1. Create bit by bit image using DD command in live bootable Linux
  2. Generate Hash value of the acquired image
  3. Open FTK Imager for manual data extraction process.
  4. Add Evidence Item i.e. Acquired Image
Figure 5: Adding Evidence Item
Figure 6: Selecting Evidence Type (In this case : Image File)
Figure 7: Entering Image Location

  1. Export File Hash List to generate hash value for every file in the Image.
Figure 8: Export File Hash List
  1. Manually Verify Drive/Image in FTK Imager which generates MD5 hash and SHA-1 hash value.Compare these values to the Hash value generated by DD command. If matched then Acquisition is valid, if not then acquisition is not properly performed
Figure 9: Generating Md5 and Sha-1 Hash Values
Figure 10: Matching Hash Values and Bad Sectors
  1. If acquisition is perfect then traverse the data manually using FTK Imager. If the target file is not found then look for the file in the unallocated space and other sectors
Figure 11: Traversing the Data from the acquired Image

Data Carving Procedure

Sample File (1.PNG)
Figure 12: Sample File to be Carved
    • Search for the Header of the file in the unallocated space and note down the offset number of the header found in the content
    Figure 13: Searching File Header Signature in the Unallocated Space
    Figure 14: File Header Found
    • Search for the Footer of the file in the unallocated space and note down the offset number of the footer found in the content
    Figure 15: Searching for the File Footer Signature in the same Unallocated Space
    • Copy the data in between the offsets and create new file using Hex editor with the same file format
    Figure 16: Copy Hex Data between the Header and Footer Offsets
    Figure 17: Paste the copied data into Hex Editor
    Figure 18: Save the file with the same file extension that needs to be carved
    Figure 19: Output File
    • Generate hash value of the file obtained from the data and compare to the original file. If match then data is carved perfectly

    Figure 20: Comparing Hash Values for Verification

    Test Cases & Observations

    Overwritten Data
    To determine if previously deleted files are recoverable after overwriting
    information in the disk drive
    Steps Applied
    Step 1: Observe first file without overwriting any data.
    Step 2: Add new data to previous disk drive and see if it is
    overwriting the previous deleted file.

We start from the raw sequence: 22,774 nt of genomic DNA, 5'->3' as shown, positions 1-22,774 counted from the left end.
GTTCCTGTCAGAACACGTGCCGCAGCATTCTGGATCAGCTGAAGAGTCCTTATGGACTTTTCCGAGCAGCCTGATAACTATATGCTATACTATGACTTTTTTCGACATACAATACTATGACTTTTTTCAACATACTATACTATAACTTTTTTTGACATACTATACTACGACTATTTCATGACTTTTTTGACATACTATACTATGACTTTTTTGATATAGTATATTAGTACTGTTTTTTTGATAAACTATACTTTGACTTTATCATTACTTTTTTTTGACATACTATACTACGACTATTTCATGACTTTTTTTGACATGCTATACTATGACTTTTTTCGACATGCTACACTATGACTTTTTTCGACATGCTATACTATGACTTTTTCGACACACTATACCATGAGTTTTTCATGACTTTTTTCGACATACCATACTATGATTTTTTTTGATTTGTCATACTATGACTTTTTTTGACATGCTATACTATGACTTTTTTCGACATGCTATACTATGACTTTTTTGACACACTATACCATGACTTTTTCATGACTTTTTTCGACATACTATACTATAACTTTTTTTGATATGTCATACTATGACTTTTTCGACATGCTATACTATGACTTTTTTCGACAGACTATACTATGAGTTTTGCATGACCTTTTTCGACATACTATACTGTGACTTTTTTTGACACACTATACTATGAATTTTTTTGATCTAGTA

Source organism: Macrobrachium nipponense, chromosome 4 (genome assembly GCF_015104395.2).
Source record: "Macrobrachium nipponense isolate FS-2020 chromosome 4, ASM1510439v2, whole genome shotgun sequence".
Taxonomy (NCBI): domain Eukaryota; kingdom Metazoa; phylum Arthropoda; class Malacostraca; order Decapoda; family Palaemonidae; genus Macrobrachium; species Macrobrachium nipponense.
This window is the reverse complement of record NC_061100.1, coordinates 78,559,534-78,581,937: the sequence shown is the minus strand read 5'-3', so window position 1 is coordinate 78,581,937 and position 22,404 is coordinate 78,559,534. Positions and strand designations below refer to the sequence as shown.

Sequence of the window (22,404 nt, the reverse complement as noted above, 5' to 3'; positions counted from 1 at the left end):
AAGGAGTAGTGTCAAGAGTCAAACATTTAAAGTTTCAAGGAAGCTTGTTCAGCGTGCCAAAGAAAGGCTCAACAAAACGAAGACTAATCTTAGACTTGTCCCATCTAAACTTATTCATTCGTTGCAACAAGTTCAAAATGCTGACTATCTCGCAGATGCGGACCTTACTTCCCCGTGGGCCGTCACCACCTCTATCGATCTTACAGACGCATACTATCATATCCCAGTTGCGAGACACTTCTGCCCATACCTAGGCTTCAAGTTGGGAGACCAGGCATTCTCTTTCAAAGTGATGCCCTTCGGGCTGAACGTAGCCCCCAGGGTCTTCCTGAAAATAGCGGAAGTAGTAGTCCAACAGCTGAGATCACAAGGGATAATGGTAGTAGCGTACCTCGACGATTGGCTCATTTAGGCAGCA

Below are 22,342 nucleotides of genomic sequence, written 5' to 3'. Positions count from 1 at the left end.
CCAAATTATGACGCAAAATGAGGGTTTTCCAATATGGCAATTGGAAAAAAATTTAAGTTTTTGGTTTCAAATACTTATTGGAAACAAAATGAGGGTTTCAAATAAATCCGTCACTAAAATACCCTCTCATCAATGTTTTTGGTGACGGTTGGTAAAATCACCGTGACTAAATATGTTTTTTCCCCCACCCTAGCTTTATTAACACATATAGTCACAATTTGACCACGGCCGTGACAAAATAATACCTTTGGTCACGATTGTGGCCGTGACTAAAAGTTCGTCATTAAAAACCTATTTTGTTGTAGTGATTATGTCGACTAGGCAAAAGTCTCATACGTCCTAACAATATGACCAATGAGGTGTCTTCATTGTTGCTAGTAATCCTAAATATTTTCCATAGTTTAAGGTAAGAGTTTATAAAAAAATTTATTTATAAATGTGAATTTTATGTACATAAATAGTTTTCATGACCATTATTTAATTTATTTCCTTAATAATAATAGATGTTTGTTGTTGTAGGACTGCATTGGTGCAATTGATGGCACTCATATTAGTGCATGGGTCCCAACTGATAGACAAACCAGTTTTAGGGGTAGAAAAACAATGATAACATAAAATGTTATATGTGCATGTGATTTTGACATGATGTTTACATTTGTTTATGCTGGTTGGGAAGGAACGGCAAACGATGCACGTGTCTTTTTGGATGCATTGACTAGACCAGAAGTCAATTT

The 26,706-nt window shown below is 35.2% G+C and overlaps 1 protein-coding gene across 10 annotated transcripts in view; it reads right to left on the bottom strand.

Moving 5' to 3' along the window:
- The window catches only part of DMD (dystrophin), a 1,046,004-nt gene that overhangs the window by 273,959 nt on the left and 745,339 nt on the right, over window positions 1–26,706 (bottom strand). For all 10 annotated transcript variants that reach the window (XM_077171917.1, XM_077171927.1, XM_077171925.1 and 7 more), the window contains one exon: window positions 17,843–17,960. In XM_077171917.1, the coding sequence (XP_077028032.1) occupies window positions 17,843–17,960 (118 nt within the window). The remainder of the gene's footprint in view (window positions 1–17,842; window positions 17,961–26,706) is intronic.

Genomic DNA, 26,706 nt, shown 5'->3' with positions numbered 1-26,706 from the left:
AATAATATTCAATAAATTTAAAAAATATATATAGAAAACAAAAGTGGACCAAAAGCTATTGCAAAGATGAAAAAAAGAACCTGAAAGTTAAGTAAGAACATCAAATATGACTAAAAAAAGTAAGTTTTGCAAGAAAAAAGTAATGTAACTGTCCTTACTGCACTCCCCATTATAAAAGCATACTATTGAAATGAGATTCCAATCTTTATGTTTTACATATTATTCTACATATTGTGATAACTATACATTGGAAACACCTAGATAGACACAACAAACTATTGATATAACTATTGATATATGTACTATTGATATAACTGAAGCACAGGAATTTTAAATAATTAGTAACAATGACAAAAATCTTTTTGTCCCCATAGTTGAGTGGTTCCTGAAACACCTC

Step 3: Again create the image of the disk drive with new data set.
    Step 4: Look for the file in unallocated space that has been deleted previously.
    File Header found in the unallocated space in between overwritten files.
    File not found completely, only fractions of the file.

    Multiple File Format Carving
    To determine if different file formats can be carved
    Steps Applied
    Step 1: Take different file format for data carving (mp4,3gp,jpeg,pdf,bmp)
    Step 2: Look for file header and footer in the unallocated space and jot down the
    offset numbers of their positions if found.
    Step 3: Copy the data in between the offsets
    Step 4: Create and save a new file with copied data using hex editor with the same file format
    Step 5: Check to see if source and carved file are same.
      1. Files with extension 3gp, jpeg, bmp, pdf are carved perfectly and hash values are matched. 
      2. File with extension mp4 was not carved.


      The Disk Drive acquisition is perfectly achieved during linux live boot by using “dd” command. Image is then successfully
      added in the FTK Imager for further verification of image and data extraction procedure.

      Manual extraction of data is successfully performed by using FTK Imager. The sample file was observed before and after
      deletion by verifying from MD5 and SHA-1 hash values. The carved file contained complete information of the original
      sample file after recovery. When performing different test cases, we observed that:

      • File data could not be extracted completely when new data was overwritten to the drive.
      • Partial information is obtained after data overwriting
      • Different file extensions can be obtained from data carving process except some formats which do not have
        defined footer hex value (e.g: mp4, database files)
      • Data carving process is able to recover data in all file systems (NTFS, FAT, FAT32, exFAT)
      • Obtaining data can be difficult from data carving process if the files are dealt with in a different operating system